"I played Perris with a long rope. I gave him a week because Miss Jordan asked me to. But at the end of the week he still wasn't ready to go. Seems that he's crazy to get Alcatraz. Talks about the horse like a drunk talking about booze. Plumb disgusting. But when I told him to go to-night, he up and said they wasn't enough men in the Valley to throw him off the ranch. I would of taken a fall out of him for that, but Miss Jordan stepped in and kept me away from him.
"Afterwards I had a talk with her. She begged me not to go after Perris because he would fight and that meant a killing. I told her I had to do what I'd said I'd do. Then she busted out and told me that she loved Perris. Seemed to think that would keep me from going after Perris. She might of knowed that it was the very thing that would make me hit the trail. I'm not going to stand by and see a skunk like Perris run away with your girl while you ain't on the ranch.
"I've just given orders to a couple of the boys to see that she don't get a horse to go out to Perris. Tomorrow or the next day I'll settle his hash.
"This letter may make you think that you'd better come back to the ranch. But take my advice and stay off. I can handle this thing better while you're away. If you're here you'll have to listen to a lot of begging and crying. Come back in a week and everything will be cleared up.
"Take it easy and don't worry none. I'm doing my best for you and your daughter, even if she don't know it.
This letter, when completed, he surveyed with considerable complacence. If ever a man were being bound to another by chains of inseparable gratitude, Oliver Jordan was he! Indeed, the whole affair was working out so smoothly, so perfectly, that Hervey felt the thrill of an artist sketching a large and harmonious composition. In the first place, Red Jim Perris, whom he hated with unutterable fervor because the younger man filled him with dread, would be turned, as Hervey expressed it, "into buzzard food." And Hervey would be praised for the act! Oliver Jordan, owing the preservation of his daughter from a luckless marriage to the vigilance of his foreman, could never regret the life-contract which he had drawn up. No doubt that contract, as it stood, could never hold water in the law. But Jordan's gratitude would make it proof. Last of all, and best of all, when Perris was disposed of, Marianne would never be able to remain on the ranch. She would go to forget her sorrow among her school friends in the East. And Hervey, undisputed lord and master of the ranch, could bleed it white in half a dozen years and leave it a mere husk, overladen with mortgages.
No wonder a song was in the heart of the foreman as he sealed the letter. He gave the message to Slim, and added directions.
"You'll be missing from the party," he said, as he handed over the letter, "but the party we have with Perris is apt to be pretty much like a party with a wild-cat. You can thank your stars you'll be on the road when it comes off!"
And Slim had sense enough to nod in agreement.
In one matter Lew Hervey had acted none too quickly. Shorty and Little Joe arrived at the corral in time to find Marianne in the very act of leading out her pony. They told her firmly and gently that the horse must go back, and when she defied them, they astonished her by simply removing her hand from the lead-rope and taking the horse away. In vain she stormed and threatened. In vain, at length, she broke into tears. Either of them would have given an arm to serve her. But in fact they considered they were at that moment rendering the greatest service possible. They were saving her from herself.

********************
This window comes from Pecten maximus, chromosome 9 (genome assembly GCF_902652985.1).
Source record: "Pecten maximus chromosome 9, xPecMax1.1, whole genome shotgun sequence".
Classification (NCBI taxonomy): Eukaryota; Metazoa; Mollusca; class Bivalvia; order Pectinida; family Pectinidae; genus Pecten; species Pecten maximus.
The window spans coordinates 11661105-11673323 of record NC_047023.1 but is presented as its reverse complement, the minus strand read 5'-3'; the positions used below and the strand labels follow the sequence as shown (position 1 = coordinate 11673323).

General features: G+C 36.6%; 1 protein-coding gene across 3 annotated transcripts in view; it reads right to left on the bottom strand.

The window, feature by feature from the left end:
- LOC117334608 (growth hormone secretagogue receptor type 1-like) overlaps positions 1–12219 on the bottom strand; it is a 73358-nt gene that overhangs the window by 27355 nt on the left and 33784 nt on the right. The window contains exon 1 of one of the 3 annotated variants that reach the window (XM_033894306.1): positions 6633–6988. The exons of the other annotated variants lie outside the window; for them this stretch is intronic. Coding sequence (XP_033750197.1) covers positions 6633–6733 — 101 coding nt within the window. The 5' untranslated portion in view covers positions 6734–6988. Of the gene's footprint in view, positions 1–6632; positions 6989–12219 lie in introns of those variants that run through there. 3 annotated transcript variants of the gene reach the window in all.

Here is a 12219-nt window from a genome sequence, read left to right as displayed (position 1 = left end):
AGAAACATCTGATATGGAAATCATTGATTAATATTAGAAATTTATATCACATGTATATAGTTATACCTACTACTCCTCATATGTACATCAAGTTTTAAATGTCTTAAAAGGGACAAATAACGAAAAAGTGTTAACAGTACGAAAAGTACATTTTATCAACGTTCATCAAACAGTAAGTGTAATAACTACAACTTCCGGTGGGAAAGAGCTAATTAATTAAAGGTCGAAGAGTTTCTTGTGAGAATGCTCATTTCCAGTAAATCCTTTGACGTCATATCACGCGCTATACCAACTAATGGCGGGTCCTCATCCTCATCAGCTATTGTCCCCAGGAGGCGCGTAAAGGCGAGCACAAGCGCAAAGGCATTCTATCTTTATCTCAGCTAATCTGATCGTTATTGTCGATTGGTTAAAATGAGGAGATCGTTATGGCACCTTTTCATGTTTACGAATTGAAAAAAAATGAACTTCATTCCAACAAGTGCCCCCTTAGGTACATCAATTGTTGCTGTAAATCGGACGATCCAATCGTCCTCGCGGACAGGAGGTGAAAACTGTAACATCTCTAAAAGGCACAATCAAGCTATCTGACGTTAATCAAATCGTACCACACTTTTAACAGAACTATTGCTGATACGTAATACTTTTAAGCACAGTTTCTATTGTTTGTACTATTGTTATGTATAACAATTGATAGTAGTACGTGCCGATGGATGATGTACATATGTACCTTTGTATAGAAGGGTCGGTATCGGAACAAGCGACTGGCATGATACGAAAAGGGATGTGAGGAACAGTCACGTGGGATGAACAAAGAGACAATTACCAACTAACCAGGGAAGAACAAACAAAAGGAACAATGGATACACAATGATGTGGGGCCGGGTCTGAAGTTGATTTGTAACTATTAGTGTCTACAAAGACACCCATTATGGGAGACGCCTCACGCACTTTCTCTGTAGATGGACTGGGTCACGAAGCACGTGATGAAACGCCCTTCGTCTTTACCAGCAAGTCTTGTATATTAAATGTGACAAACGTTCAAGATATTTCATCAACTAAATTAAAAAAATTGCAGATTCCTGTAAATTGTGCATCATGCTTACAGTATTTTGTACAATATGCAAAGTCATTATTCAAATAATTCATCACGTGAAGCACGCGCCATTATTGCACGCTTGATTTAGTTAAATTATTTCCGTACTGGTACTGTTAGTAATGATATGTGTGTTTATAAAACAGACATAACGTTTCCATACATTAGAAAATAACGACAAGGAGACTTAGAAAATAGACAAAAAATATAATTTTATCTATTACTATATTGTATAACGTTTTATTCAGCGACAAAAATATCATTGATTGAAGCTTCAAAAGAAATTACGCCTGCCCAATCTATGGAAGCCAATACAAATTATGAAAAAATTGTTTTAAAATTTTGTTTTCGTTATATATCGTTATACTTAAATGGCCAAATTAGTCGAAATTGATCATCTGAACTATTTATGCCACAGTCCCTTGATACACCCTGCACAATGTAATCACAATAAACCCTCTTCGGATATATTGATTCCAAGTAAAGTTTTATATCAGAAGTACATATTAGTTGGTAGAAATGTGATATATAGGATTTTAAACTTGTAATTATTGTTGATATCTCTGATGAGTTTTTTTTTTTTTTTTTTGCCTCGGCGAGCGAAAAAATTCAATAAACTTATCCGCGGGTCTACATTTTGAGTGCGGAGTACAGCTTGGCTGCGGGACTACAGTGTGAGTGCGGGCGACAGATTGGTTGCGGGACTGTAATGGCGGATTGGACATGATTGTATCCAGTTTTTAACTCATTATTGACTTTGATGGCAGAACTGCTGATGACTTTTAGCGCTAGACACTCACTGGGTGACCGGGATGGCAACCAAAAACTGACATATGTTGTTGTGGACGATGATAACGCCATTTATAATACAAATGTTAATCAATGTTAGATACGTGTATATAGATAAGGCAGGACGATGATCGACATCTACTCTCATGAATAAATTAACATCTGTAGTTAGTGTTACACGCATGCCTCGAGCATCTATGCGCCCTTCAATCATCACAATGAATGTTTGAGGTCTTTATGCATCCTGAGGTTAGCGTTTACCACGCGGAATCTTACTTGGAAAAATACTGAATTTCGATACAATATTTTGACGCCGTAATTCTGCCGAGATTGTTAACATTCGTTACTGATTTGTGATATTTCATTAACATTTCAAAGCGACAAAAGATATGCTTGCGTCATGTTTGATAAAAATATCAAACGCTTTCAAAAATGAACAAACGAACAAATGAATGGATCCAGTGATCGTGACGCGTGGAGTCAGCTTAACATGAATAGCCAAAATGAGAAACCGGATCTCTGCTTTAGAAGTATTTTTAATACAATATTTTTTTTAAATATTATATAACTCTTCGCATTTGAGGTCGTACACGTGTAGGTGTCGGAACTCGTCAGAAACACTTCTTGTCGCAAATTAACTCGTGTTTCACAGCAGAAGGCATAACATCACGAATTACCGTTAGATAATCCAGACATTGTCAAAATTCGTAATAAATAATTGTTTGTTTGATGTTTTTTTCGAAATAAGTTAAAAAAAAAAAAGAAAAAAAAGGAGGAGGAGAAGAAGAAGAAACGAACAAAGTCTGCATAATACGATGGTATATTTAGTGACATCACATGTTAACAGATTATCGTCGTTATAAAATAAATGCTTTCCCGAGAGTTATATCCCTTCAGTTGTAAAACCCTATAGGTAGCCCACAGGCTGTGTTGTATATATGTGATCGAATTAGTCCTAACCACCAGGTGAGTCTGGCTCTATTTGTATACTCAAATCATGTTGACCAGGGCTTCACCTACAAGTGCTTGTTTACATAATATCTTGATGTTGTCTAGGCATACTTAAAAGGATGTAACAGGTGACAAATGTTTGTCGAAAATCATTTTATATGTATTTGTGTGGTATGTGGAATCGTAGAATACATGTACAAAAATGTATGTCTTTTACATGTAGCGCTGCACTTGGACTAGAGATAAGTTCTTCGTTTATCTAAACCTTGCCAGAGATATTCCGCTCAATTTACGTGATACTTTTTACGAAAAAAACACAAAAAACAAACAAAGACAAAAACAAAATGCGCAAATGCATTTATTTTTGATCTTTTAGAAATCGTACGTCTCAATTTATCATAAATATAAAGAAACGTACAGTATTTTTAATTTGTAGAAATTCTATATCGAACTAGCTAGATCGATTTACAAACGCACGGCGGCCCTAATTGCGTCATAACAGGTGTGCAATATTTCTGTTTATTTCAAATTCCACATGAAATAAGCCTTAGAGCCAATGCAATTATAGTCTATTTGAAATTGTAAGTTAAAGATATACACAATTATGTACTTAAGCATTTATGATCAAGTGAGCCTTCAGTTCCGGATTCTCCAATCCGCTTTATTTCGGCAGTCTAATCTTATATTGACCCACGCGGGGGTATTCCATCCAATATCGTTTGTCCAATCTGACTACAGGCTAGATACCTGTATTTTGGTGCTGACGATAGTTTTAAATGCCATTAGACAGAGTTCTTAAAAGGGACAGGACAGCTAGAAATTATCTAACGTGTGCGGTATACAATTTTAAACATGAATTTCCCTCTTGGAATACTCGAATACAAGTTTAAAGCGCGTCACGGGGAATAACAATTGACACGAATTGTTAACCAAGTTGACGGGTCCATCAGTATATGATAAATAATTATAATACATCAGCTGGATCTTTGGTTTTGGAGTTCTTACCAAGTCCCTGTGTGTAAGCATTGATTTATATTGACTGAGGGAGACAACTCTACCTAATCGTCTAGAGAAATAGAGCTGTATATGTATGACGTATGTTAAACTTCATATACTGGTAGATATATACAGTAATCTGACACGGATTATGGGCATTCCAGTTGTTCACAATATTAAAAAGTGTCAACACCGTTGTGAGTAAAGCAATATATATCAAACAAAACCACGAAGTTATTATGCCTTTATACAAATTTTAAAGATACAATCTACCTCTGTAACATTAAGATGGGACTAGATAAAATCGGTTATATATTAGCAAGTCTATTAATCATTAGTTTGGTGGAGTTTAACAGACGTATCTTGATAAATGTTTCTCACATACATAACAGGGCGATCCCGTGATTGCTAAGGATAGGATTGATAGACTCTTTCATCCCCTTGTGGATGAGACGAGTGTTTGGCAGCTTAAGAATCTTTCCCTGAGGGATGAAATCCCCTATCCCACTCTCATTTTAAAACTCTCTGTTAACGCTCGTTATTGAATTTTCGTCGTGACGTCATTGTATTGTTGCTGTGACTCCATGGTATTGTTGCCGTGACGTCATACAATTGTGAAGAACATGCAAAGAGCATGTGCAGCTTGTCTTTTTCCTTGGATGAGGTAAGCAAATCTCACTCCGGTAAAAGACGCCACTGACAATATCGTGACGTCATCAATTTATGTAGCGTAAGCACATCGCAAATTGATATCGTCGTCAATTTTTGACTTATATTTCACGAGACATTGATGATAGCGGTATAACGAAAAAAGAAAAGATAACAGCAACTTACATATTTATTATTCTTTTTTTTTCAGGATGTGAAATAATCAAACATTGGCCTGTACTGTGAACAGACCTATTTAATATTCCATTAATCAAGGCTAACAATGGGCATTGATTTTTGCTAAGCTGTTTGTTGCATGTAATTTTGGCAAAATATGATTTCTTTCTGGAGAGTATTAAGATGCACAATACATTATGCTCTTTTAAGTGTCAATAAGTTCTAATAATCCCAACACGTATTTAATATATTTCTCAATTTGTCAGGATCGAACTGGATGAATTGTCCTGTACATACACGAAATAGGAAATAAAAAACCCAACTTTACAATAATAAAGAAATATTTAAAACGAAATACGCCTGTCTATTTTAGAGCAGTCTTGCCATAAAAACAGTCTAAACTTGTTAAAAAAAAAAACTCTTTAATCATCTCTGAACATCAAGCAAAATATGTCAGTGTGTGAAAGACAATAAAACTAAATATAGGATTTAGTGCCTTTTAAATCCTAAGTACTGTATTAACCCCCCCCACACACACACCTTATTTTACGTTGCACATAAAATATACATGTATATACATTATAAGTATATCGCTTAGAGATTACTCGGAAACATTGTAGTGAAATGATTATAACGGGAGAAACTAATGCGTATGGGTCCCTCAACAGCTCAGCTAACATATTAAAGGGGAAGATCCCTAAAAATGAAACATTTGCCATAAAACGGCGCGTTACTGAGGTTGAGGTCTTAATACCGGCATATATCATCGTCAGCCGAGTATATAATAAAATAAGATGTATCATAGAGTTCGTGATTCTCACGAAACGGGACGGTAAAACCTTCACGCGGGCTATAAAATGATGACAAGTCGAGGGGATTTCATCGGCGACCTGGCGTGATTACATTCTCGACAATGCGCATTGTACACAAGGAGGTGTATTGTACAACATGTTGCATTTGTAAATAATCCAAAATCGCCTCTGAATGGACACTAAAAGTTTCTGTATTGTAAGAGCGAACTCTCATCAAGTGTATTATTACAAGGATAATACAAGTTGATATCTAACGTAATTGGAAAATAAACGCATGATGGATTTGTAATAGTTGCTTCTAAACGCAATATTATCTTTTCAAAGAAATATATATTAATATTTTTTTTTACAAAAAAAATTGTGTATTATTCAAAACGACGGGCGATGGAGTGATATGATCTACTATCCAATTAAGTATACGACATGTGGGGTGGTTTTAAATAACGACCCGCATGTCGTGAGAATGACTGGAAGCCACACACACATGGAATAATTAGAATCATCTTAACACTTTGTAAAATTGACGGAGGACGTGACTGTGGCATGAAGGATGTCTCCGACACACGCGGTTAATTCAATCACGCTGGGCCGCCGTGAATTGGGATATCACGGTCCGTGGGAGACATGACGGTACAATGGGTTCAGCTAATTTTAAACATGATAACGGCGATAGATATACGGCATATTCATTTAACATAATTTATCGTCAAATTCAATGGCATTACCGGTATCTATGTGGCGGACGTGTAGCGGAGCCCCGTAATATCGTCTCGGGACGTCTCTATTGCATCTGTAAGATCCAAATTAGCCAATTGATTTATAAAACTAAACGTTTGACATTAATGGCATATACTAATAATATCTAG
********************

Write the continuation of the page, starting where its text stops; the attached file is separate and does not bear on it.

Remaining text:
She fled back to the house again, finally, and threw herself face down on her bed in an agony of dread, and helplessness, and shame. Shame because from Little Joe's brief remarks, she gathered that Hervey had already spread the news of her confession. But shame and fear were suddenly forgotten. She found herself sitting wide-eyed on the edge of the bed repeating over and over in a shaking voice "I have to get there! I have to get there!"
But how utterly Hervey had tied her hands! She could not budge to warn Perris or to join him!
The long night wore away with Marianne crouched at the window straining her eyes towards the corrals. Night was the proper time for such a thing as the murder of Red Perris. They would not dare, she felt, for all their numbers, to face him in the honest sunshine. So she peered eagerly towards the shadowy outlines of the barns and sheds until at length a wan moon rose and gave her blessed light.
But no one approached the corrals from the bunkhouse, and at length, when the dawn began to grow, she fell asleep. It was a sleep filled with nightmares and before the sun was well up she was awake again, and at watch.
Mid-morning came, yet still none of the men rode out to their ordinary work. There could be only one meaning. They were held back to join the expedition. They were at this very moment, perhaps, cleaning their guns in the bunkhouse. Noon brought no action. They trooped cheerfully towards the house in answer to the noon-gong. She heard them laughing and jesting. What cold-blooded fiends they were to be able to conduct themselves in this manner when they intended to do a murder before the day had ended! And indeed, it was only for this meal they seemed to have planned to wait.